As elsewhere, in Kerala also, performing arts originated in the form of folk dance and songs.
Folk art was probably born as spontaneous jumping about and cries of early humans when they got excited with phenomena and sights around them. Gradually, these took more pleasing forms with the inputs of talented persons. The performances also took different forms as these travelled from community to community.
Performing arts today is a pleasing mix of singing, dancing and the lights and sounds generated by devices.
Workers in the agricultural fields made up songs to make their work less wearisome and these songs became njattu pattukal. The rowers of boats sang vanchi pattukal as they rowed for long in the numerous rivers of Kerala. Many folk songs originated thus to make repetitive work less boring.
The strange natural phenomena created wonder and fear in the minds of our primitive ancestors. They believed that there were powerful unseen beings who controlled these happenings. They also believed that certain rituals and performances would please these powerful controllers.
These beliefs gave rise to innumerable rituals. Many of these rituals involved singing and dancing, often to the accompaniment of drums and pipes. The rituals also involved wearing certain ornaments or decorative gear.
In time, these performances got refined to become more pleasing to the senses and mind. Rhythmic singing, dancing in tune with the rhythm, wearing brilliantly colored and patterned gear and use of artificial lighting (oil lamps in the beginning) to highlight the stage and performers, combined to create a pleasing (and even exciting) experience for members of the audience.
The experience became more entertaining and meaningful when the performances focused on dramatic presentation and/or commented on the social behavior of their communities. Dancing transformed itself into drama performances.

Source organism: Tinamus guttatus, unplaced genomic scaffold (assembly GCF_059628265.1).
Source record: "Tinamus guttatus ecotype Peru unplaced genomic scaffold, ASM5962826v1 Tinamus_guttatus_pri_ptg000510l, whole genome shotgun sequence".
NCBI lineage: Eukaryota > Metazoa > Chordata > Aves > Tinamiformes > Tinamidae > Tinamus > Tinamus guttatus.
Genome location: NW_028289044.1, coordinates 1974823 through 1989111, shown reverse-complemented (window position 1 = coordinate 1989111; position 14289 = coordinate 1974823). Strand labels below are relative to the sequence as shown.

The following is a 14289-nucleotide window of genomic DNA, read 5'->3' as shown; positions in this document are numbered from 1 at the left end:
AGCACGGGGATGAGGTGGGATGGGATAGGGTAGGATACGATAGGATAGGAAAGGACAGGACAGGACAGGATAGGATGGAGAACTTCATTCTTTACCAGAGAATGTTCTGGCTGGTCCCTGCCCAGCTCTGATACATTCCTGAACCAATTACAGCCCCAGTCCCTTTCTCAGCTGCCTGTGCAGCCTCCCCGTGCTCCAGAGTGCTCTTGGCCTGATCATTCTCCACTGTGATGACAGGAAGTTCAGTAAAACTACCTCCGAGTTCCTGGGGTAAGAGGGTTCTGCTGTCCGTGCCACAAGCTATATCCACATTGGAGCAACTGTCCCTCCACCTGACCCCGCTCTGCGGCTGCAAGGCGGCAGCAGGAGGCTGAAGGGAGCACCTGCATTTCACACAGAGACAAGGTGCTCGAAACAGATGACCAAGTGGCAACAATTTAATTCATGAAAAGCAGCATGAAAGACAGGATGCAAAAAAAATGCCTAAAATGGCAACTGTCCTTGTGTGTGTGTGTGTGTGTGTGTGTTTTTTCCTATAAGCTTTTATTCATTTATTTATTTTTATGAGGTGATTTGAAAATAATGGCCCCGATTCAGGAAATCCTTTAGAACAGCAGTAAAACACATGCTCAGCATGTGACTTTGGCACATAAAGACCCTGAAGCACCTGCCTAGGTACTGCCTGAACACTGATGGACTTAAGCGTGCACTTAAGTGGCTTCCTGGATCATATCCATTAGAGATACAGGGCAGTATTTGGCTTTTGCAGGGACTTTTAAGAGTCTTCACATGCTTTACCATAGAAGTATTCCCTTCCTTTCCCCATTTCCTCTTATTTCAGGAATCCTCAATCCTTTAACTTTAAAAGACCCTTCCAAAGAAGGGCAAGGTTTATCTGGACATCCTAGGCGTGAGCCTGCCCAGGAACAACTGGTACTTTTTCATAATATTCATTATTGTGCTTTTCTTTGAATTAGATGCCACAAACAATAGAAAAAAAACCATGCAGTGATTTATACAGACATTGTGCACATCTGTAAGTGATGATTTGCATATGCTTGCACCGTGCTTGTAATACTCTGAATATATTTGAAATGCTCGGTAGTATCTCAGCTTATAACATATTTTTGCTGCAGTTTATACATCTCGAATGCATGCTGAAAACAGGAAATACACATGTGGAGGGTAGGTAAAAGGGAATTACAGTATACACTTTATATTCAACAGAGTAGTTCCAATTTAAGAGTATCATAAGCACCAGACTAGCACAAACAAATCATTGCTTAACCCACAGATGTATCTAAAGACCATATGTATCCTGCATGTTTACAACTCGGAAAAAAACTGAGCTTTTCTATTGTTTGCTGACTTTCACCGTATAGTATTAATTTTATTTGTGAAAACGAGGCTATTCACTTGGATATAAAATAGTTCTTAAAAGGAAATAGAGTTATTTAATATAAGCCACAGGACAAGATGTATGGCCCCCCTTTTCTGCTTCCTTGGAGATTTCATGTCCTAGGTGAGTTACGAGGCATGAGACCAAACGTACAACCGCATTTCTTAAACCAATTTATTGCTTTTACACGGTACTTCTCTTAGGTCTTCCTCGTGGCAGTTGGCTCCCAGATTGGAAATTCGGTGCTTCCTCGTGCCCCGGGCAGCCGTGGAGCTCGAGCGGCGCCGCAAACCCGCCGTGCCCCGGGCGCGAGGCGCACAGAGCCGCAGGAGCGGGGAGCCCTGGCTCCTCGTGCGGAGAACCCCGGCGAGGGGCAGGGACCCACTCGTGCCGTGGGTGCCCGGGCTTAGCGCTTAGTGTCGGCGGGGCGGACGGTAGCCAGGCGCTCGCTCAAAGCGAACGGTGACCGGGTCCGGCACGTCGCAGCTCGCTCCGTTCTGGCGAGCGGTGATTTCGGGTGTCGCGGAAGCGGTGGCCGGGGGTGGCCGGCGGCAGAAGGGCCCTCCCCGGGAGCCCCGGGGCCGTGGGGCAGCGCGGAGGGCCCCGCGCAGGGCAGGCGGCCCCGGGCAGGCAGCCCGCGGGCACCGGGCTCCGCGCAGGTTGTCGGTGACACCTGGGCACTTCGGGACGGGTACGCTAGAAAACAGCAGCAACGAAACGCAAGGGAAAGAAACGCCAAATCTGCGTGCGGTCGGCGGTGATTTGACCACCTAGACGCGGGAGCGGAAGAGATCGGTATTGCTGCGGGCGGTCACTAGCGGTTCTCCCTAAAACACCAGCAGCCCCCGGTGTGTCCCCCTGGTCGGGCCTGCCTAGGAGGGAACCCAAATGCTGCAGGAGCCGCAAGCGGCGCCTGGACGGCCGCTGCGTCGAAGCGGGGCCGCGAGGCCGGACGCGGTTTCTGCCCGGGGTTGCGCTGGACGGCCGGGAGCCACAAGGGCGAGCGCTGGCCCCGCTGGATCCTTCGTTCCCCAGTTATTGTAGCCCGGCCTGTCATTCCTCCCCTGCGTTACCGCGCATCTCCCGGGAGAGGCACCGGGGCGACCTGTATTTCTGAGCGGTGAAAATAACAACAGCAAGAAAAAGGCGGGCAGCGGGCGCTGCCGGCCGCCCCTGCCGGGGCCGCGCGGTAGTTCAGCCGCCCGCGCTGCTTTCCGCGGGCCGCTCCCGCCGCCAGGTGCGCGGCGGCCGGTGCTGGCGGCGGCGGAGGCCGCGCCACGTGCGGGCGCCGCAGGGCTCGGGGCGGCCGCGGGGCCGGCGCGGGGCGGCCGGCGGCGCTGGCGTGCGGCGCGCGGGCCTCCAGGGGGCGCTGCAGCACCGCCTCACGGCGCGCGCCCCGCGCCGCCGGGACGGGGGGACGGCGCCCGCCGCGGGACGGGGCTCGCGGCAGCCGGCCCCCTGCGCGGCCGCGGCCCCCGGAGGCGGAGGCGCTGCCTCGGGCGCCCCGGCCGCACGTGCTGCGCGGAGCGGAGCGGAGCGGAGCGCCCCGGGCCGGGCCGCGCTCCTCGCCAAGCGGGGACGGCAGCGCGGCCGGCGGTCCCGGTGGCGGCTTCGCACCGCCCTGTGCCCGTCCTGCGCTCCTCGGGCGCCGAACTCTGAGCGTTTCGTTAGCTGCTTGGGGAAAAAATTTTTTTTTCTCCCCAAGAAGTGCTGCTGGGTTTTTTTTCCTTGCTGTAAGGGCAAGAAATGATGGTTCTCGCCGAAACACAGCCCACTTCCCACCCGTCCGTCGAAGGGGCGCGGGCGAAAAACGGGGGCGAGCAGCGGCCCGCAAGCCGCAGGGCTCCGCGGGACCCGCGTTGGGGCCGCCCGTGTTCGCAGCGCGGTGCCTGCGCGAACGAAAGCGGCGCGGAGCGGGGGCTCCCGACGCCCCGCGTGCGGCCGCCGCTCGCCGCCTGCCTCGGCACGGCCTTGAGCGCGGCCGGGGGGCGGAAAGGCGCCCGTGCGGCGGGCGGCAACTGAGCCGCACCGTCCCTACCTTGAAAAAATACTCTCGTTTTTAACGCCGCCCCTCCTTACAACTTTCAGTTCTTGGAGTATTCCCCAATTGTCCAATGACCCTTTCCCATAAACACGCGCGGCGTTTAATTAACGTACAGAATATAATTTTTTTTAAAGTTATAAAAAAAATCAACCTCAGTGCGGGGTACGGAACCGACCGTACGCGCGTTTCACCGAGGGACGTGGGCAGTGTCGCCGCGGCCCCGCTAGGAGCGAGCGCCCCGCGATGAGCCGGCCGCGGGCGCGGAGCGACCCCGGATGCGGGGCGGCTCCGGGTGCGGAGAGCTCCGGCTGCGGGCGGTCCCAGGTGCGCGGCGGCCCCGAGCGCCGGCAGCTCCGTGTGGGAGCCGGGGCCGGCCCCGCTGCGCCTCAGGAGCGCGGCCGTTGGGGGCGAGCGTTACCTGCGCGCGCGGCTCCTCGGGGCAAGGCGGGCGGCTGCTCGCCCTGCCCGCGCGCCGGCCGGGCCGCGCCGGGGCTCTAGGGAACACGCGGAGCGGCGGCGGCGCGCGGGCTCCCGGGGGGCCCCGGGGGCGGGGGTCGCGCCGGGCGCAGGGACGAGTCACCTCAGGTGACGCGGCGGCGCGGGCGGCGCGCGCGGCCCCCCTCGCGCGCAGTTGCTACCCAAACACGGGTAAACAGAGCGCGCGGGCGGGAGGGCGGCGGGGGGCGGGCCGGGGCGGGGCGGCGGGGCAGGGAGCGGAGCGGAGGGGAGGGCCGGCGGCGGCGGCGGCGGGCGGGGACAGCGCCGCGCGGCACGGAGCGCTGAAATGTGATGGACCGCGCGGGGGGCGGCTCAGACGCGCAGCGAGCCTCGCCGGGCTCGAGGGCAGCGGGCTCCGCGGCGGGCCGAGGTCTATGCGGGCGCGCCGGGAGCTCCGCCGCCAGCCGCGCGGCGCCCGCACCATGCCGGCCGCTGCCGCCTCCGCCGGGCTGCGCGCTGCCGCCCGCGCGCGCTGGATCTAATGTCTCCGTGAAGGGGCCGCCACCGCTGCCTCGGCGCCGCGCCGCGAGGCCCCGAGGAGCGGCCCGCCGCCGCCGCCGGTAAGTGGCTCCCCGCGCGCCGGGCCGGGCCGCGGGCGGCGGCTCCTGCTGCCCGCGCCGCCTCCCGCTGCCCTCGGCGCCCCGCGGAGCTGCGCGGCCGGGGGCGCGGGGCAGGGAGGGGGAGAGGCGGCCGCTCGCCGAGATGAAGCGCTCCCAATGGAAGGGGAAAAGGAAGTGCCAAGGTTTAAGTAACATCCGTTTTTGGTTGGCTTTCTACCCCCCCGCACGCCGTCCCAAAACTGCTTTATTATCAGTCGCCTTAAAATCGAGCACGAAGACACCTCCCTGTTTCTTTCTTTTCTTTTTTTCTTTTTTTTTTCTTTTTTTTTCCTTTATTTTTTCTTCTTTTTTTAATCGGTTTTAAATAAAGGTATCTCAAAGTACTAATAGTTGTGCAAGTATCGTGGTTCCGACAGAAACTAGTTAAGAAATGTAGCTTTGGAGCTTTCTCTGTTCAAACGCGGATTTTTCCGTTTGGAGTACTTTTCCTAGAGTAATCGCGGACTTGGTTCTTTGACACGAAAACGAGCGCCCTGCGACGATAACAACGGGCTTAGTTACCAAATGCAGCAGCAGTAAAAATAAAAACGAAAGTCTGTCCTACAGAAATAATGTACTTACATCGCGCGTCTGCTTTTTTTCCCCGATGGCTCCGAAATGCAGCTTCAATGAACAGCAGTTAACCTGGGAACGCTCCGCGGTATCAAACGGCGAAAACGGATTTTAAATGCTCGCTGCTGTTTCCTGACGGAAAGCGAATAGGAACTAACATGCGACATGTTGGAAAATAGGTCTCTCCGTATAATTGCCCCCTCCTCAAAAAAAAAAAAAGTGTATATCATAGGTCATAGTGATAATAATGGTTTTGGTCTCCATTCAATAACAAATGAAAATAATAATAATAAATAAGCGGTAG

Kathakali is probably the most famous of Kerala's performing arts. It was a refined form of numerous earlier art forms such as kootiyattom, mohiniyattom, yatrakkali, chakyar koothu, ashtapadi, krishnanattom, thira, patayani, kolam thullal, theeyattu and mudiyettu. It is a highly disciplined performance, requiring years of training to master. Using standardized gestures, expressions, decorative gear tailor-made to the characters and accompanied by story-telling songs and musical instruments in the background, kathakali recreates, in the light of tall oil lamps, the mythological world of gods and goddesses, heroes and heroines. Performances could last whole nights.
Some of the original art forms that influenced kathakali are still being performed. Then there are other performing arts like Ottan Thullal (emphasizing social commentary), kalari payattu (vigorous martial art), kavadi attom (dance in which performers carry decorated arch-like structures on their shoulders), chavittu natakom (with a focus on christian themes) and mappila pattu (songs that depict muslim life). Innumerable other forms of kerala performing art forms have either disappeared or performed only rarely in obscure locations.
The picture that we get on going through the list of performing arts, past and present, is of a talented people ready to express themselves. As you listen to the kurathi pattu (songs sung at peoples homes by a wandering tribe) that seems to express the sheer pleasure of the singer and to come from somewhere deep inside, a sense of peace could envelop you.
We look more closely at some of the performing arts in separate essays.
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